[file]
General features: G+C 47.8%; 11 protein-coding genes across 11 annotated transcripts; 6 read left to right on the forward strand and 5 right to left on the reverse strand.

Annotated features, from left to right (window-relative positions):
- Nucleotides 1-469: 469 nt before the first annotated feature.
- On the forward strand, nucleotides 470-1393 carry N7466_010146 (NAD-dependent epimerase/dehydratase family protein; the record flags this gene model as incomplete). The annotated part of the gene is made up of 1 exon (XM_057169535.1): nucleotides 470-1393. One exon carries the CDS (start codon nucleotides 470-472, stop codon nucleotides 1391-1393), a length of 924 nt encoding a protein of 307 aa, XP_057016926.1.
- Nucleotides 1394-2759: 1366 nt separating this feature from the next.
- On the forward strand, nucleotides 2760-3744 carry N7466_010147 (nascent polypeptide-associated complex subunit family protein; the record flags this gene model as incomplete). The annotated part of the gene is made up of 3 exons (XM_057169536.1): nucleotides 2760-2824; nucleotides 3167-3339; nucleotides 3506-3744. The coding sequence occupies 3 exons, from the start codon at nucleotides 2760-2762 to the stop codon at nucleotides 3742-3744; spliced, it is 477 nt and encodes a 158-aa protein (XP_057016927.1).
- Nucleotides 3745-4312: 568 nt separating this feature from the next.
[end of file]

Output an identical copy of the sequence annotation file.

General features: G+C 47.8%; 11 protein-coding genes across 11 annotated transcripts; 6 read left to right on the forward strand and 5 right to left on the reverse strand.

Annotated features, from left to right (window-relative positions):
- Nucleotides 1-469: 469 nt before the first annotated feature.
- On the forward strand, nucleotides 470-1393 carry N7466_010146 (NAD-dependent epimerase/dehydratase family protein; the record flags this gene model as incomplete). The annotated part of the gene is made up of 1 exon (XM_057169535.1): nucleotides 470-1393. One exon carries the CDS (start codon nucleotides 470-472, stop codon nucleotides 1391-1393), a length of 924 nt encoding a protein of 307 aa, XP_057016926.1.
- Nucleotides 1394-2759: 1366 nt separating this feature from the next.
- On the forward strand, nucleotides 2760-3744 carry N7466_010147 (nascent polypeptide-associated complex subunit family protein; the record flags this gene model as incomplete). The annotated part of the gene is made up of 3 exons (XM_057169536.1): nucleotides 2760-2824; nucleotides 3167-3339; nucleotides 3506-3744. The coding sequence occupies 3 exons, from the start codon at nucleotides 2760-2762 to the stop codon at nucleotides 3742-3744; spliced, it is 477 nt and encodes a 158-aa protein (XP_057016927.1).
- Nucleotides 3745-4312: 568 nt separating this feature from the next.